Thanksgiving has passed and the Holiday season is in full swing as businesses and homes light up with decorations, travel plans are being made with relatives, and malls get crowded with those shopping for whom they care about. It’s a season of joy that we all could use and likely have been looking forward to!
Then there is your training and nutrition program to consider. You may have been working on your physical health since the beginning of the new year. Or maybe you are a seasoned exercise junkie that loves the gym. Or you are someone who feels they were finally making some progress within the last few months. Regardless of where you are in your journey, holidays always seem to pack our schedules with travel, parties, spending more time with friends and loved ones. All of which is worth celebrating and enjoying. However, often our health and fitness programs will get put to the wayside, becoming a secondary pleasure or even seen as a chore. But this doesn’t have to be the case for you, it just depends upon your program approach.
Does Your Program Fit You?
When it comes to training and making progressive leaps with our health, it is often not achieved overnight, taking time to build upon habits, leading to consistency in a routine and eventually progress. The same can be said about performing exercises as you wouldn’t start out on a more advanced movement like a barbell squat if you can’t do a simple bodyweight squat properly first. Instead, you would progressively build up to performing more complex lifts once you have command over the basics.
The same is true for nutrition and habits. Hopefully, you wouldn’t expect yourself to stick to a full, drawn-out meal plan, detailing 5 separate meals throughout the day if you have been historically skipping breakfast for the past 5 years. Additionally, one simple habit that is often rather hard to achieve is staying hydrated and meeting your daily fluid needs. If you can’t do the simple things right, chances are you won’t be successful with something more demanding.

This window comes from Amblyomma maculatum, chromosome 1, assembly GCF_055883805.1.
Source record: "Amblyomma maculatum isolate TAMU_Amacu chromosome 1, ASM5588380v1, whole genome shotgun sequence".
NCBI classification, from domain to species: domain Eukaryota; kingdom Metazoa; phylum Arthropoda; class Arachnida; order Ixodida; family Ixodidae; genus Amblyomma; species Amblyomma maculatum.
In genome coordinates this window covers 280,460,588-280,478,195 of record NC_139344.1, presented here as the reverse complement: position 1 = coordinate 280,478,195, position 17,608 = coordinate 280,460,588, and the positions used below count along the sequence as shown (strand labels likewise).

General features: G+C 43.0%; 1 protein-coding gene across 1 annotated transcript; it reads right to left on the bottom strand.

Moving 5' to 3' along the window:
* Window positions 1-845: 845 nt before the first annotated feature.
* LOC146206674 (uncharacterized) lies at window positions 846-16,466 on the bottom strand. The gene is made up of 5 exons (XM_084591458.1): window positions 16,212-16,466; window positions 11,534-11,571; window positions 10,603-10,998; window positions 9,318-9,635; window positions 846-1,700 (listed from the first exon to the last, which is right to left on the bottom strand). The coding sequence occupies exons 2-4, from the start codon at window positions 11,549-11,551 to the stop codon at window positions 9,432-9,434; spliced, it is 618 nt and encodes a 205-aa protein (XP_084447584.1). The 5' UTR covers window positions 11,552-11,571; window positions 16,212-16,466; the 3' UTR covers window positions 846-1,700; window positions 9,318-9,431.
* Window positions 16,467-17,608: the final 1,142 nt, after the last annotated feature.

When it comes to fitness and nutrition programming, you should seek out professional help that customizes it to you. As any good program will work with your schedule, rather than you trying to accommodate yourself to the program. This is essential and becomes alarming apparent during the holiday rush and can dictate your success in executing the program.
So you need to ask yourself, “Can I continue with my current regiment throughout the holiday season and stay consistent?”
If you said yes, then you’re good to go. If you said no, then something needs to change within the program to accommodate your holiday season.
Holiday Program Mindset
To put plainly, we need to focus on maintenance.
Programs of maintenance and/or de-load periods should be calculated within any fitness program. As the body, especially the central nervous system, needs extra time to heal from now and again. Especially after repeated bouts of intense exercise or fatiguing strength workouts for an extended period of time. A big sign that this is needed within your training program, is being continually stuck and not making progress. Consider taking this time of the year and allow the body to heal, still working out but decreasing the intensity and workload.
As when it comes to the body, the amount of effort needed to build strength or muscle far outweighs the amount of effort needed to maintain. As mentioned previously, if time is a limiting factor, it’s probably best to take a step back. Also, by focusing on a period of maintenance, we are enabling ourselves to enjoy the holiday season, still putting in work, but just enough to not lose the progress we have worked so hard for as the New Year approaches.
This is the same approach I will be applying for myself and many of my clients, especially those with packed schedules, which makes it difficult to execute the needed effort to continually make progress. It’s also a good idea because when the New Year starts, we will be fresh and ready to continue on towards our goals.
Paxton Boyer, MS, RDN, LD, ACSM-CPT